Transcript of Conan and Barbara talking about their work as case managers - extended clip
Conan: A case manager plans a prison sentence from end to end. We could schedule a program for the violence, and then we could also schedule something for the alcohol abuse. Many prisoners come in with the view that employment is their biggest issue. Whatever they seem interested in, we can give them means by which to get qualifications, and help them gather a bit of a portfolio for when they're released.
Barbara: Then working with them, encouraging, motivating, supporting them throughout that sentence to achieve those activities.
Conan: We'll oversee everything that ideally goes on within the prisoner's sentence. And the average day would be interviewing prisoners, discussing issues about their offending, whatever issues they have at the time, whether it's with their environment, and the units. So we'll come back and record everything. We do case notes. We do risk assessments. We provide parole reports. It can be at least 50% administrative work. If you're particularly quick on the computer, then you'll do well, and you can spend more time with the face to face.
Regularly, there's meetings with colleagues, custodial staff, psych services, and programme facilitators and probation. We get together and we provide expertise from our relevant roles, to help a prisoner through whatever issue they might be going through at the time.
Barbara: I actually do feel safe in my job. I always make a point not to become complacent about being aware of my own safety, and knowing who to call, having the right equipment so that you can call on the radio if you need it, and knowing what to do if the actual conversation gets elevated.
Conan: Having fun at times when it's appropriate, is a good release. Core qualities and attributes for this job, I'd say would be to want to help people change, be willing to deal with some really meaty issues and help people through those, to be able to work as part of an effective team, having a pretty calm manner about yourself - non-threatening. You've got to be actually a good communicator as well, verbally and written. Because there's a lot of paperwork and there's a lot of face to face contact.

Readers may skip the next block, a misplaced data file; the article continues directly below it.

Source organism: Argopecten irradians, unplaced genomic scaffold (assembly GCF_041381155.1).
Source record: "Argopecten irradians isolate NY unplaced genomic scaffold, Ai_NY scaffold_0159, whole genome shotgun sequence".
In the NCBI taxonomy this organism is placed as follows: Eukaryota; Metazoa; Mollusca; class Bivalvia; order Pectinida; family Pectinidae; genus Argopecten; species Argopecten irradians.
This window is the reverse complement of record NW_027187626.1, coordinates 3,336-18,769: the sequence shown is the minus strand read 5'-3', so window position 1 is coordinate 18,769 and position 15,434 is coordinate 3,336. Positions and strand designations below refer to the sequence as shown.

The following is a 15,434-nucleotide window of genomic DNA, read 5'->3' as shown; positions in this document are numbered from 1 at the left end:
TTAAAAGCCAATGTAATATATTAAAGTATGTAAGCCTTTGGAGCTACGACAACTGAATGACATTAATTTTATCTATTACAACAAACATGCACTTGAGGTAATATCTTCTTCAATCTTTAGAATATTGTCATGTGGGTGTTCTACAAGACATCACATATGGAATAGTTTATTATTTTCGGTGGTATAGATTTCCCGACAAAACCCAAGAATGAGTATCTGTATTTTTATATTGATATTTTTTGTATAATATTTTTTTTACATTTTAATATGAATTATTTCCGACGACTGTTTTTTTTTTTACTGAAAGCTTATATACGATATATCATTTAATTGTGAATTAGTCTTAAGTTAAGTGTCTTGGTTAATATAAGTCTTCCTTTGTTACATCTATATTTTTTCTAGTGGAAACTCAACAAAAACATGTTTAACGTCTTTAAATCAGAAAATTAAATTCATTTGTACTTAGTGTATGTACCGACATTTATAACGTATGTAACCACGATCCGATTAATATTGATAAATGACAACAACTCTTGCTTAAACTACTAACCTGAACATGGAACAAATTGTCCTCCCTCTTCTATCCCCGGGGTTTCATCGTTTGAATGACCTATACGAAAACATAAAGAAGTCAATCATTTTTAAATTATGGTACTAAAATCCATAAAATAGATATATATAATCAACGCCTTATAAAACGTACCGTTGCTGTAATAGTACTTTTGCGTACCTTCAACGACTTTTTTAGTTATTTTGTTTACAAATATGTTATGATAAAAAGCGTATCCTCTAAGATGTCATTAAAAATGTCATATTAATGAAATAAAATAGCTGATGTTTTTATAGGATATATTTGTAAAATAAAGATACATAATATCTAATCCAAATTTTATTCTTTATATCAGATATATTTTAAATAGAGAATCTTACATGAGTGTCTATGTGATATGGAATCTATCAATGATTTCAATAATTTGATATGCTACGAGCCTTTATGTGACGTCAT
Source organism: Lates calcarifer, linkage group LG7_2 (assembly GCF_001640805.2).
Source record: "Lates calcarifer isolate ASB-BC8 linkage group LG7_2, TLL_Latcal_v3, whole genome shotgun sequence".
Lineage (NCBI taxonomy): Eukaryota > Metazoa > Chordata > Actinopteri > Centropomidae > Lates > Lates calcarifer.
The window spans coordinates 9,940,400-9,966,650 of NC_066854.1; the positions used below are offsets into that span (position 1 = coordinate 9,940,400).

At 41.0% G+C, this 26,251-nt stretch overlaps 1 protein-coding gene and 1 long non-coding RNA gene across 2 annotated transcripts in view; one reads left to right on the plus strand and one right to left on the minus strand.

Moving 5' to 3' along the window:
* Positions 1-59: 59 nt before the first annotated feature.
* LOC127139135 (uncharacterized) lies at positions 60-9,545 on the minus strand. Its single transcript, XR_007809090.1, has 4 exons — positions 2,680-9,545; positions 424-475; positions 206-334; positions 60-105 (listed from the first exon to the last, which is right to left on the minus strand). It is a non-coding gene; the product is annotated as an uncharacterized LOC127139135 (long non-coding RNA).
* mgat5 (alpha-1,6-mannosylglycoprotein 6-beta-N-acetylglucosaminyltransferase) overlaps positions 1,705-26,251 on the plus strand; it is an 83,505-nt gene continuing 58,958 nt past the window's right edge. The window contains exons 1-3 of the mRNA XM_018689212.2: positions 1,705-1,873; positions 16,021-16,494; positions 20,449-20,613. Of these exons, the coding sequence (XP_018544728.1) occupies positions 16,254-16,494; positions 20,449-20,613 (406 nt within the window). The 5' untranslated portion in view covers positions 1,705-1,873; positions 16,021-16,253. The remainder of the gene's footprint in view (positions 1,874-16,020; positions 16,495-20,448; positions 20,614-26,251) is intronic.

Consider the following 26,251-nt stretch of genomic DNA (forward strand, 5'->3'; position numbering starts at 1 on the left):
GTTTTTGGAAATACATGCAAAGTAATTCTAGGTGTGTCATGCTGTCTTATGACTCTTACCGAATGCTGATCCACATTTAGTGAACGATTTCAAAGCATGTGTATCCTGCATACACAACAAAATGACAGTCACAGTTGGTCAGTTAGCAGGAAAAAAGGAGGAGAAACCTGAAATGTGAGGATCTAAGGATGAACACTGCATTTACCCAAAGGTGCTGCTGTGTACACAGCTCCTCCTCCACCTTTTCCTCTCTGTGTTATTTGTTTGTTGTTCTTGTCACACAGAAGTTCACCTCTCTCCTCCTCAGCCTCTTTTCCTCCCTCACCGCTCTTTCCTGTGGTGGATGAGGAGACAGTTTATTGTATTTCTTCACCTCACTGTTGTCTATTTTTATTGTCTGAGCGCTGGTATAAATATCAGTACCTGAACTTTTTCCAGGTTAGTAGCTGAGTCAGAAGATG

Barbara: You need to be able to empathise, but have really strong professional boundaries because you're working in an environment where, perhaps, you will be tested by prisoners at times. You need to be honest. You need to be reliable, and time management skills are a must. It's really important to be able to manage your workload as a case manager, because as I've said, it varies from day to day, week to week. So we need to be able to prioritise and time manage all that.
It is very important to have a really good attitude to all cultures. I mean, there is a big percentage of Maori in New Zealand prisons. We do have an obligation under the treaty, to actually provide services and programmes particularly related to Maori. Also our staff, I mean we're all, very multicultural.
Conan: You're not always dealing with people who want to change. And that can be a difficult thing, because you can come in, with the best intentions, and someone's just going to not want a bar of it. Generally, for everybody there, there's a way around whatever obstacle a prisoner might have at the time, so we can always find a way.
Barbara: The way that I know that I've made a difference is if somebody doesn't come back to prison. Another way is if somebody actually says something like, "you know when you said such and such three months ago, well I've had a think about that, and now, I didn't want to go and attend any programmes, but now I'm going to."